The 1994 conspiracy on ice that was so bizarre it seemed like it had to be a prank is now detailed in a motion picture that on its surface also seems like it must be farcical.
But even with all the bewilderment brought about by the Nancy Kerrigan assault and the tongue-in-cheek manner in which this flick has been marketed I can tell you with every degree of certainty that it’s no joke.
“I, Tonya” is 100 percent dysfunctional fun, starting off by announcing that it is (snicker) “…based on irony-free, wildly contradictory, totally true interviews…” and progressing to show us those direct statements, along with flashbacks to flesh out this timeline of twisted events.
Addressing the camera and describing things as they remember them are, among others: Jeff Gillooley (Sebastian Stan), Tonya’s first love and ex-husband; Jeff’s doughy and expressionless buddy Shawn (Paul Walter Hauser), a self-proclaimed “international counter-terrorism agent and professional bodyguard” (snicker, snicker); LaVona Golden (Allison Janney), Tonya’s unfeeling, foul-mouthed, and chain-smoking mother; and the woman herself, Tonya Harding (Margot Robbie – genius!)
We’re walked through the most significant events and incidents, competitions and experiences that molded the Tonya Harding we all saw in the public eye in 1994; it’s an attempt to help us understand the how that led to the why.
The skating sequences put us right there on the ice, the sweeping camera work expressing the exhilaration as well as the pressure – from the crowds, from the judges, from Tonya’s mother – of fulfilling expectations and executing precision routines.
And let’s not forget that 90s fashion – err, “fashion.” There’s the big, big hair; the mock turtleneck shirts; the Girbaud jeans (why the hell did we pay $90 for a pair of jeans?!?!). While laughable, seeing all of this again was nevertheless nostalgic.
It’s no secret that the incident – “the f*cking incident” – is the big draw here, but “I, Tonya” is so much more; it goes beyond the figure skating feud that headlined every news station and newsstand and introduces the woman behind the man who had a friend who knew a guy who willfully turned Olympic safety on its head with that infamous “whack” heard ’round the world.
The movie exhibits a campy and spirited feel, with bits of humor and those out-of-the-ordinary instances of characters breaking through the fourth wall, helping to offset the heavy and jolting moments of verbal and emotional abuse that are so prevalent they almost require a mention in the cast list.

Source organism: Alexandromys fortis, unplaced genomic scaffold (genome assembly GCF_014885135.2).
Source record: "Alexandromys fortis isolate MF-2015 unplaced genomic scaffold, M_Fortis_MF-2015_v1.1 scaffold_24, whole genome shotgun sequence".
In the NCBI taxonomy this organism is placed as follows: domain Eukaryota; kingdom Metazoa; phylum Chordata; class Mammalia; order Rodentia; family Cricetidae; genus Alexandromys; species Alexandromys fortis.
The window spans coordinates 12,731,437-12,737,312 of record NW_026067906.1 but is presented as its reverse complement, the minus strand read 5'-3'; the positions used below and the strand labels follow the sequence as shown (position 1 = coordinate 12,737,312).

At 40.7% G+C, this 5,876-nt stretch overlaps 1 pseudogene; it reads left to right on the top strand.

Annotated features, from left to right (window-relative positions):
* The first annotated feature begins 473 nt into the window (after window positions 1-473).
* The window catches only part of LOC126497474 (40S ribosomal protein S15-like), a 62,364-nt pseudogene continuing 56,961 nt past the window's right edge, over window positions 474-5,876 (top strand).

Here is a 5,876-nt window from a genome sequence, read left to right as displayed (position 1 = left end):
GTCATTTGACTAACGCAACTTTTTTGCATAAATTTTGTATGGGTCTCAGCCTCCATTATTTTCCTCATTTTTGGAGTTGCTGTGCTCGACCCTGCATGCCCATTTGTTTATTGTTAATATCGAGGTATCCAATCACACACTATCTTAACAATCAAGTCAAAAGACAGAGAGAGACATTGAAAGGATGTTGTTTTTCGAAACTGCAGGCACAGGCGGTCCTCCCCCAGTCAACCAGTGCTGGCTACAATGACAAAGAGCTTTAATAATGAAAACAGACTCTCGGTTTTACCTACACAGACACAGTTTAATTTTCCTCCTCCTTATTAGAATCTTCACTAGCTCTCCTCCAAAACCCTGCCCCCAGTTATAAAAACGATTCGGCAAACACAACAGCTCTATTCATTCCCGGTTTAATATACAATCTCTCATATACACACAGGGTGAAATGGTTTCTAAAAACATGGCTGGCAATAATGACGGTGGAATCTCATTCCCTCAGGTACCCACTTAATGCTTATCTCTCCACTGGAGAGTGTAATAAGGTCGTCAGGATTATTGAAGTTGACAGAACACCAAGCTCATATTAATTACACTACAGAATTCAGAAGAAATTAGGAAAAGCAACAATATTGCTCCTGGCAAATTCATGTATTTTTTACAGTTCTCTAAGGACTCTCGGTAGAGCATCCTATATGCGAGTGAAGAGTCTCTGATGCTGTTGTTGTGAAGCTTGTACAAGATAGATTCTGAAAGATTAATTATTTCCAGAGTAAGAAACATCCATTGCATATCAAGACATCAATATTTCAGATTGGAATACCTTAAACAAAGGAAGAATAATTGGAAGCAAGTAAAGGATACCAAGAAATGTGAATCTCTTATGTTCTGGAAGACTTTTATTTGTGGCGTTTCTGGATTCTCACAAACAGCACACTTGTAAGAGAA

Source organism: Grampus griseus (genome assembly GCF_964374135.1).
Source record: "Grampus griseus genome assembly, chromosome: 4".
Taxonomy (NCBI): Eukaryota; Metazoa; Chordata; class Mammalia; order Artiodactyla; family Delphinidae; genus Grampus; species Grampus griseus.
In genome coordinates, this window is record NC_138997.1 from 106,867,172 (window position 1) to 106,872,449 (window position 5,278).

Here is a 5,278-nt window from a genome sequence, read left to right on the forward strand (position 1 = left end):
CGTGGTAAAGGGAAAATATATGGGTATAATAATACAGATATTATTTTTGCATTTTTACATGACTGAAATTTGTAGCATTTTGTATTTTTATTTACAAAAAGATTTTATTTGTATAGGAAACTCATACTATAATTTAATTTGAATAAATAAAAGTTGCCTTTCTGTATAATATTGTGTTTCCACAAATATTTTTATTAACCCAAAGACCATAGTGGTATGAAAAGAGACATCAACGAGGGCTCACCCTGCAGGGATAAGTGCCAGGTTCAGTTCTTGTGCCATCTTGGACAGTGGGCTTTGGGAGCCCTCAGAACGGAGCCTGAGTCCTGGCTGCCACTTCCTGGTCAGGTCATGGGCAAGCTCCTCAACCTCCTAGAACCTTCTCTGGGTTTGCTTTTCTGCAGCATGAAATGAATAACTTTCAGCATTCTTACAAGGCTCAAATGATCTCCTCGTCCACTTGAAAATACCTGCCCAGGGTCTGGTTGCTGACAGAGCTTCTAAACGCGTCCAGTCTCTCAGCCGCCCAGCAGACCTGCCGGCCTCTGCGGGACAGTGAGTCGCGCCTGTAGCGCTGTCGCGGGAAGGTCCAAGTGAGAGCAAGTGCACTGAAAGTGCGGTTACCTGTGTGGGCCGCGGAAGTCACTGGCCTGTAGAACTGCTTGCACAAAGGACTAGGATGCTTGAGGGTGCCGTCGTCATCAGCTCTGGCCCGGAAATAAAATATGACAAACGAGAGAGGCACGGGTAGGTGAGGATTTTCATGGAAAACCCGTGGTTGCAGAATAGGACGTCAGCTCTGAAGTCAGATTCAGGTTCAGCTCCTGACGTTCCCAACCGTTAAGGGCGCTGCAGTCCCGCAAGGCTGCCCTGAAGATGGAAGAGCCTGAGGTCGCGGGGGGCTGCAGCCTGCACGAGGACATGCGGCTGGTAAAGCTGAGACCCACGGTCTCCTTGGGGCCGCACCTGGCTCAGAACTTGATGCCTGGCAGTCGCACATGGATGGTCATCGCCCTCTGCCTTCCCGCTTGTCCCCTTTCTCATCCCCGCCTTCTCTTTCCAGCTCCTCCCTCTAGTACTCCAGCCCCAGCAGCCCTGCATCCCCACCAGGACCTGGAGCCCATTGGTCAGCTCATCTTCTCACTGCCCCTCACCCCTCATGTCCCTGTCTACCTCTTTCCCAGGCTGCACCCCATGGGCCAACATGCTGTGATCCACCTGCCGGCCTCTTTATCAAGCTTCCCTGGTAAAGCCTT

Be prepared for a litany of swearing. There’s so much, and I’m not sure if this was for real or simply a Hollywood embellishment to enhance the persona of “the girl from the wrong side of the tracks” that Harding clearly was suggested to possess.
Doesn’t matter. Robbie doesn’t miss a beat when slinging vulgarities, and Janney recites that sh*t like a f*ckin’ champ.
Never has the f-word sounded so poetic, complemented by Janney’s patented emphatic sighs and bothered gazes, during which her eyes are half-open yet still filled with overwhelming disapproval and condescension.
All of that accompanied by jaw-dropping blasphemy raises her character to next-level bitch status. She’s absolutely heartless yet so stealthily wicked that you are inexplicably fascinated and actually will beg for more.
It’s easy to see why Janney received an Oscar nod for this role (psst… she’s gonna win).
The playfulness with which “I, Tonya” is presented doesn’t take away from the gravity of the incident at its center but rather expresses the absurdity in its process and the disbelief that it ever was carried out “by two of the biggest boobs in a story populated solely by boobs.”
That it happened at all is a head scratcher, and I give credit to director Craig Gillespie for making this feel less like an episode of “20/20” and more of a quirky behind-the-scenes look at, well… how sh*t went down.
“I was loved for a minute. Then I was hated. It was like being abused all over again.”
“I, Tonya” is shocking and smart and sarcastic. It’s completely unfiltered and wholly entertaining. And I feel like this flick helps shed some light on the longing ambition of this skater who just wanted to make a name for herself.
It may not have been what she intended, but… mission accomplished.